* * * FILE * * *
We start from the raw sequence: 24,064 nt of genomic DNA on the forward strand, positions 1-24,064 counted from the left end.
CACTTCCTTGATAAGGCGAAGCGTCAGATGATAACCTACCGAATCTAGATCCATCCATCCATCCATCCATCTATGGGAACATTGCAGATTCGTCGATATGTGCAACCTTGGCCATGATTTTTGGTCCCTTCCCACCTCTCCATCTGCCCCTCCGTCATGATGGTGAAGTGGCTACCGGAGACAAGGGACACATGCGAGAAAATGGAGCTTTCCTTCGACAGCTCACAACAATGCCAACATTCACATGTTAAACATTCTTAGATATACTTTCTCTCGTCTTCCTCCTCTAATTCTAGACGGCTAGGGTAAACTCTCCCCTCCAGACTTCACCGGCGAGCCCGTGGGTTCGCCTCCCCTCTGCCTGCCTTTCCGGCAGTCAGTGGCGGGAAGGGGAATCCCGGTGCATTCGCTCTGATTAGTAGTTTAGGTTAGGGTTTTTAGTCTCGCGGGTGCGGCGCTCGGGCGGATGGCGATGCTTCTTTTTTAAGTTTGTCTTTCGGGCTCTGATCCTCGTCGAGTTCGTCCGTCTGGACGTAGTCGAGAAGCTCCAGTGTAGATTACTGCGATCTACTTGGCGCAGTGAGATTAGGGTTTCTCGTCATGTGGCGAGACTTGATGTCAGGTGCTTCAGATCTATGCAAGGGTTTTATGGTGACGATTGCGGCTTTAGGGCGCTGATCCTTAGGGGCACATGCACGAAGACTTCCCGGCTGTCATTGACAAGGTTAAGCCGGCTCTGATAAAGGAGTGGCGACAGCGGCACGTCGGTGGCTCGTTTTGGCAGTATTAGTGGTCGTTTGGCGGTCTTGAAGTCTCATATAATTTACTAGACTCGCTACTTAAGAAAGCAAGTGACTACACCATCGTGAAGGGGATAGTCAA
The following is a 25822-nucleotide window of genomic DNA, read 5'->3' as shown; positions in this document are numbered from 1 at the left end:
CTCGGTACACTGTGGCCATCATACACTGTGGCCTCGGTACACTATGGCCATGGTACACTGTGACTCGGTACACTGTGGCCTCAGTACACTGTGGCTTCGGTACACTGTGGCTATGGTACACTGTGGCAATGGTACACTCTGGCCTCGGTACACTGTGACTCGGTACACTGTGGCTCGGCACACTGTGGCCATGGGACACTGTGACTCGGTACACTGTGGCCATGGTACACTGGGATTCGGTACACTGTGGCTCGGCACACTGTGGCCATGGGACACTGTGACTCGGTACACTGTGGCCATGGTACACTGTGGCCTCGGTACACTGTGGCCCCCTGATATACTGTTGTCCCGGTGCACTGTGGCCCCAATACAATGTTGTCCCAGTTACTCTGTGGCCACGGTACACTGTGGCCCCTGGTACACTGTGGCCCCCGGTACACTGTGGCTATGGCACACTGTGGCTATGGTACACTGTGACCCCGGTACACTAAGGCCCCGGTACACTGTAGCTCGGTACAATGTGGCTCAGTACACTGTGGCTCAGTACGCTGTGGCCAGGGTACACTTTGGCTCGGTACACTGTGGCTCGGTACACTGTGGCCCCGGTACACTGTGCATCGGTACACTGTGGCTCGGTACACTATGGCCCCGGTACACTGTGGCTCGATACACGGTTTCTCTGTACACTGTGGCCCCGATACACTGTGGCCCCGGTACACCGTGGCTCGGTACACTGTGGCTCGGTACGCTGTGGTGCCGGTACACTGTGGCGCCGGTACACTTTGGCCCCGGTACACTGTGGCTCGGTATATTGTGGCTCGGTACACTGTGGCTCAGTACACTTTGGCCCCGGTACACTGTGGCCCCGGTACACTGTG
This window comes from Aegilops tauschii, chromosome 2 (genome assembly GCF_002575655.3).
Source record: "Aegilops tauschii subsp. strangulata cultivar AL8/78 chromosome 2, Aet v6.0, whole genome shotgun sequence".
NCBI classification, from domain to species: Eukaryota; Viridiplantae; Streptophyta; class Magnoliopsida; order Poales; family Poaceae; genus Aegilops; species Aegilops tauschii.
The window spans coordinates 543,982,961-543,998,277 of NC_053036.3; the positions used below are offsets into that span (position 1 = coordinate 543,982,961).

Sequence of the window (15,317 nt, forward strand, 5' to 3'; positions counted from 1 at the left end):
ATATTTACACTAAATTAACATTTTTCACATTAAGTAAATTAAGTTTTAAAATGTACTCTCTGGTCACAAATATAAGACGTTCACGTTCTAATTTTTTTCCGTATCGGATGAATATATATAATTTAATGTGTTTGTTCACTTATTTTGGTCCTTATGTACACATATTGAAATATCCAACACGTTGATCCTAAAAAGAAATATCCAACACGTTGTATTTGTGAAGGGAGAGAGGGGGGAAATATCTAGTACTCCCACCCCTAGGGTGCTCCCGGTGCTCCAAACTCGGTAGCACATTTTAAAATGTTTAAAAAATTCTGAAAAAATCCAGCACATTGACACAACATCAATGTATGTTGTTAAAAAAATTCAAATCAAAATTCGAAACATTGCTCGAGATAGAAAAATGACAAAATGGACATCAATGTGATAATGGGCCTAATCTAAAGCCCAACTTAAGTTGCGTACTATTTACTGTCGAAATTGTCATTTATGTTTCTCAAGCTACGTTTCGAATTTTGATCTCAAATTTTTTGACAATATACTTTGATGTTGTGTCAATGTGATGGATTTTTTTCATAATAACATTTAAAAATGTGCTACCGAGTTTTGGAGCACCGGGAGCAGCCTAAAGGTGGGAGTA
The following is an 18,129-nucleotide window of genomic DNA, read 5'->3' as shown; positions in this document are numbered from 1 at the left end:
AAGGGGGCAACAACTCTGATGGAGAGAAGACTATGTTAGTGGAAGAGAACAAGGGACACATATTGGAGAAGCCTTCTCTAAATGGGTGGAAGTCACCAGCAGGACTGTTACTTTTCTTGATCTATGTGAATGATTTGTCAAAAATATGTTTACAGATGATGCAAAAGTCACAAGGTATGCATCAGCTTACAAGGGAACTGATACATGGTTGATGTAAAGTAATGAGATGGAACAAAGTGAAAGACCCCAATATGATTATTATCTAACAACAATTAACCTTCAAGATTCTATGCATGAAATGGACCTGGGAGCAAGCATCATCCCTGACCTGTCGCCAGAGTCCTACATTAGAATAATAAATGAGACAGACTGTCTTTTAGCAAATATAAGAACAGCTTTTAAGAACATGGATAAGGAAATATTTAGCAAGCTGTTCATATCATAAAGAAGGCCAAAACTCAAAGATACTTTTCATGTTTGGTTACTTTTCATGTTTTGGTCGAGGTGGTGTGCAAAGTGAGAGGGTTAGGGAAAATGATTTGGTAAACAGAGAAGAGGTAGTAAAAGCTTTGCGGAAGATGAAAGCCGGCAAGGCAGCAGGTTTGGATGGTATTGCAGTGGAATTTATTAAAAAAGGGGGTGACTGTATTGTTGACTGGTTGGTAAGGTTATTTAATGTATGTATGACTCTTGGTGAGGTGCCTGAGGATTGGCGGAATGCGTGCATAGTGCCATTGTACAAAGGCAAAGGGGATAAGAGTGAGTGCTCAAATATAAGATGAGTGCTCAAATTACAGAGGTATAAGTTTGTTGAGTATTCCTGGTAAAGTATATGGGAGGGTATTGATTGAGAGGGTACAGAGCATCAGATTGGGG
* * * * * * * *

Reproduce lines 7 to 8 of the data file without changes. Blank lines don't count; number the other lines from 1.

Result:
NCBI classification, from domain to species: Eukaryota; Viridiplantae; Streptophyta; class Magnoliopsida; order Poales; family Poaceae; genus Aegilops; species Aegilops tauschii.
The window spans coordinates 543,982,961-543,998,277 of NC_053036.3; the positions used below are offsets into that span (position 1 = coordinate 543,982,961).